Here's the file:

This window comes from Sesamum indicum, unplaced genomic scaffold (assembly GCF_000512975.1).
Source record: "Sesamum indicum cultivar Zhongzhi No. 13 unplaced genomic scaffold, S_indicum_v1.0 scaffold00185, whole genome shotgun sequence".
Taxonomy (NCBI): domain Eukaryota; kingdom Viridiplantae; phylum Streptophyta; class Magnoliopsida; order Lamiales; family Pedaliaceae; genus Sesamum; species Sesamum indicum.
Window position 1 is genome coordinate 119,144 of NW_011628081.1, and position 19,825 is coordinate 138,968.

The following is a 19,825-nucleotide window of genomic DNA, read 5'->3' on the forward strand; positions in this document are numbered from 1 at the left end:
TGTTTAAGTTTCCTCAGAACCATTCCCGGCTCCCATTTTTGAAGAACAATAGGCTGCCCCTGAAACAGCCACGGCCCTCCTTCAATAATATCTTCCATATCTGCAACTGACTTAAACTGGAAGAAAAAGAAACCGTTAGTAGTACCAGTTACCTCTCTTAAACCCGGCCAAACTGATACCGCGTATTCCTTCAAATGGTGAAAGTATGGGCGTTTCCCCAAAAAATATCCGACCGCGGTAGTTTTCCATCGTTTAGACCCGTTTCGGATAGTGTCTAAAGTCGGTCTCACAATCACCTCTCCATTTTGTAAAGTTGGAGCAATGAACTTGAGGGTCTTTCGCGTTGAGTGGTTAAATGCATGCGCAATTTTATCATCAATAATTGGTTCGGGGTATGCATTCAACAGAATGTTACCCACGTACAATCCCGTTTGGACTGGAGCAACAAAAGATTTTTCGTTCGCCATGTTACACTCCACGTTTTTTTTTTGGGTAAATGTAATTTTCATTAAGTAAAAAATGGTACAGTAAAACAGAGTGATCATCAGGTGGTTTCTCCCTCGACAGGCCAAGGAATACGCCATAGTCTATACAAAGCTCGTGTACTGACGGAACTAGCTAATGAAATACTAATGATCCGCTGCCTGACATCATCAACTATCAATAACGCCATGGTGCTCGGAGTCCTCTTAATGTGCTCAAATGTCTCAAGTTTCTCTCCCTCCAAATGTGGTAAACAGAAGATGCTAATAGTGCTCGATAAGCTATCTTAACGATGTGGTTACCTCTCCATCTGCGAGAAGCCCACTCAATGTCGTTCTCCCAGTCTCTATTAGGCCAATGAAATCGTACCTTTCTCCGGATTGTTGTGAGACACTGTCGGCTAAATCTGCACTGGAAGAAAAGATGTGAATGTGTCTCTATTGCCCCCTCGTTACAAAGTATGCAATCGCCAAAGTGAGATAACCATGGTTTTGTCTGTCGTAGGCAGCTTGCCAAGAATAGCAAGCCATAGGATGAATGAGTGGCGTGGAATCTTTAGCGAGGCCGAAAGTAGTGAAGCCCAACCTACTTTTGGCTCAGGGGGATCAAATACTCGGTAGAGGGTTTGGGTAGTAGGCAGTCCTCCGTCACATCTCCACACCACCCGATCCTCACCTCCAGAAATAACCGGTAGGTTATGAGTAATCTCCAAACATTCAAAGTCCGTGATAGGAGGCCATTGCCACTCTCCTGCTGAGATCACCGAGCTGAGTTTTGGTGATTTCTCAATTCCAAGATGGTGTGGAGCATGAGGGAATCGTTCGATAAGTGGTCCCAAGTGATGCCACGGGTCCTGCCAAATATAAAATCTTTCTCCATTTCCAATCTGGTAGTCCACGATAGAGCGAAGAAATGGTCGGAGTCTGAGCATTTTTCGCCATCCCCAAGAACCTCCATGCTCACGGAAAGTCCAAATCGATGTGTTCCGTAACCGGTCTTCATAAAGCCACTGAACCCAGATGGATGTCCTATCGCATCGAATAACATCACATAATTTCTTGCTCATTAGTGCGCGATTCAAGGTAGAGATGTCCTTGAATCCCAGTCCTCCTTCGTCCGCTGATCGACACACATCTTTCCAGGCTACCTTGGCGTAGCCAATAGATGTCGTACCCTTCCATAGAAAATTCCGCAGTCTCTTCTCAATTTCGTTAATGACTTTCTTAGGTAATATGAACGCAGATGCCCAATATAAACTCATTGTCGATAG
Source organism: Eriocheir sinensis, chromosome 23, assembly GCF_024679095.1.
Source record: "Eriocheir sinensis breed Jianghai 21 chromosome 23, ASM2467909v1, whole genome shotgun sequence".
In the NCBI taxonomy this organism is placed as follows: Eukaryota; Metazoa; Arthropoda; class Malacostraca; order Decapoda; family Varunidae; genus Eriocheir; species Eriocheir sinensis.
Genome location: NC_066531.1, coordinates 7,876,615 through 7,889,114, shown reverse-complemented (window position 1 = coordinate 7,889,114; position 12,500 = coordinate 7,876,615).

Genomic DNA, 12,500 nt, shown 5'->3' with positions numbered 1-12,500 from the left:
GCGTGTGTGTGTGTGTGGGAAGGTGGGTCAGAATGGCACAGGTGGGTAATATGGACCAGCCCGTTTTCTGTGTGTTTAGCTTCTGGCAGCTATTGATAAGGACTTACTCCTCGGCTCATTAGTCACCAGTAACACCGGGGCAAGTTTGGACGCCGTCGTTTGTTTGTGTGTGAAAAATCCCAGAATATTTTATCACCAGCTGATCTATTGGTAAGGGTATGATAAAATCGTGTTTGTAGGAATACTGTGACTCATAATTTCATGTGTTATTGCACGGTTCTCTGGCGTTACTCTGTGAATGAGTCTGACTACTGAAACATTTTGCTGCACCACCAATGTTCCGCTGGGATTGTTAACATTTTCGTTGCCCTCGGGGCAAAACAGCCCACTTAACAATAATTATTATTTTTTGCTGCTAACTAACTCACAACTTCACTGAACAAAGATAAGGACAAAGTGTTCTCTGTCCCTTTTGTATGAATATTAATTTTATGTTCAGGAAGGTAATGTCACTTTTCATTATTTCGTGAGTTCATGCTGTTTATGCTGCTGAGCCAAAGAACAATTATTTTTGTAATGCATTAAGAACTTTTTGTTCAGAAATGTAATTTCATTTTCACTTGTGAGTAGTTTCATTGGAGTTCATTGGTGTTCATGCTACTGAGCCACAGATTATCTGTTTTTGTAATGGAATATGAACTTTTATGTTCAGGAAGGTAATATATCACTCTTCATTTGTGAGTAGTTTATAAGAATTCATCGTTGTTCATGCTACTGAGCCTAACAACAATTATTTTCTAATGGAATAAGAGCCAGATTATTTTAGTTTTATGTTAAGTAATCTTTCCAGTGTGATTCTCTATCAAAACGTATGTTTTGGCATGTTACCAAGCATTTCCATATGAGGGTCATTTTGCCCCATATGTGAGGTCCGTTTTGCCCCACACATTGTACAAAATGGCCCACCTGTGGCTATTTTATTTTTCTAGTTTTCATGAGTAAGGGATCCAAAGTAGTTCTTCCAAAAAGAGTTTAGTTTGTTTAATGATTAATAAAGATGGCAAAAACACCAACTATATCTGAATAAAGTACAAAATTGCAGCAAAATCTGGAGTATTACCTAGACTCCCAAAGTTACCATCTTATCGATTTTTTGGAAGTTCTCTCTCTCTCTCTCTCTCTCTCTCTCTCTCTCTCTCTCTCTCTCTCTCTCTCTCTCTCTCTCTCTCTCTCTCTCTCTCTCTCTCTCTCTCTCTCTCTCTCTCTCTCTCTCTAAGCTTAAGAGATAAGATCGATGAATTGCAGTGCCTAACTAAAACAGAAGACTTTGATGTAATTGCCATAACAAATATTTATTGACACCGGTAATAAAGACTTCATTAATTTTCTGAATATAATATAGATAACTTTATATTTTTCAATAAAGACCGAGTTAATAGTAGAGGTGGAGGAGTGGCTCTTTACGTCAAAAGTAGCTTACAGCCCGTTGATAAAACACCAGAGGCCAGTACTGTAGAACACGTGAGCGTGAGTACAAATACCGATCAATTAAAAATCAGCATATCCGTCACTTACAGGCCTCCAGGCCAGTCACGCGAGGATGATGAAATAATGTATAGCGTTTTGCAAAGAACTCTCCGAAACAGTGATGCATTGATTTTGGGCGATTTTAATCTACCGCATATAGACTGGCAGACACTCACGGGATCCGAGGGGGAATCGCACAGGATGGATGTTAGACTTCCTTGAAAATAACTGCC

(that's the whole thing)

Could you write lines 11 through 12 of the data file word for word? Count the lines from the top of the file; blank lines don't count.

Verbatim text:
Genomic DNA, 12,500 nt, shown 5'->3' with positions numbered 1-12,500 from the left:
GCGTGTGTGTGTGTGTGGGAAGGTGGGTCAGAATGGCACAGGTGGGTAATATGGACCAGCCCGTTTTCTGTGTGTTTAGCTTCTGGCAGCTATTGATAAGGACTTACTCCTCGGCTCATTAGTCACCAGTAACACCGGGGCAAGTTTGGACGCCGTCGTTTGTTTGTGTGTGAAAAATCCCAGAATATTTTATCACCAGCTGATCTATTGGTAAGGGTATGATAAAATCGTGTTTGTAGGAATACTGTGACTCATAATTTCATGTGTTATTGCACGGTTCTCTGGCGTTACTCTGTGAATGAGTCTGACTACTGAAACATTTTGCTGCACCACCAATGTTCCGCTGGGATTGTTAACATTTTCGTTGCCCTCGGGGCAAAACAGCCCACTTAACAATAATTATTATTTTTTGCTGCTAACTAACTCACAACTTCACTGAACAAAGATAAGGACAAAGTGTTCTCTGTCCCTTTTGTATGAATATTAATTTTATGTTCAGGAAGGTAATGTCACTTTTCATTATTTCGTGAGTTCATGCTGTTTATGCTGCTGAGCCAAAGAACAATTATTTTTGTAATGCATTAAGAACTTTTTGTTCAGAAATGTAATTTCATTTTCACTTGTGAGTAGTTTCATTGGAGTTCATTGGTGTTCATGCTACTGAGCCACAGATTATCTGTTTTTGTAATGGAATATGAACTTTTATGTTCAGGAAGGTAATATATCACTCTTCATTTGTGAGTAGTTTATAAGAATTCATCGTTGTTCATGCTACTGAGCCTAACAACAATTATTTTCTAATGGAATAAGAGCCAGATTATTTTAGTTTTATGTTAAGTAATCTTTCCAGTGTGATTCTCTATCAAAACGTATGTTTTGGCATGTTACCAAGCATTTCCATATGAGGGTCATTTTGCCCCATATGTGAGGTCCGTTTTGCCCCACACATTGTACAAAATGGCCCACCTGTGGCTATTTTATTTTTCTAGTTTTCATGAGTAAGGGATCCAAAGTAGTTCTTCCAAAAAGAGTTTAGTTTGTTTAATGATTAATAAAGATGGCAAAAACACCAACTATATCTGAATAAAGTACAAAATTGCAGCAAAATCTGGAGTATTACCTAGACTCCCAAAGTTACCATCTTATCGATTTTTTGGAAGTTCTCTCTCTCTCTCTCTCTCTCTCTCTCTCTCTCTCTCTCTCTCTCTCTCTCTCTCTCTCTCTCTCTCTCTCTCTCTCTCTCTCTCTCTCTCTCTCTCTCTCTCTCTCTCTCTAAGCTTAAGAGATAAGATCGATGAATTGCAGTGCCTAACTAAAACAGAAGACTTTGATGTAATTGCCATAACAAATATTTATTGACACCGGTAATAAAGACTTCATTAATTTTCTGAATATAATATAGATAACTTTATATTTTTCAATAAAGACCGAGTTAATAGTAGAGGTGGAGGAGTGGCTCTTTACGTCAAAAGTAGCTTACAGCCCGTTGATAAAACACCAGAGGCCAGTACTGTAGAACACGTGAGCGTGAGTACAAATACCGATCAATTAAAAATCAGCATATCCGTCACTTACAGGCCTCCAGGCCAGTCACGCGAGGATGATGAAATAATGTATAGCGTTTTGCAAAGAACTCTCCGAAACAGTGATGCATTGATTTTGGGCGATTTTAATCTACCGCATATAGACTGGCAGACACTCACGGGATCCGAGGGGGAATCGCACAGGATGGATGTTAGACTTCCTTGAAAATAACTGCC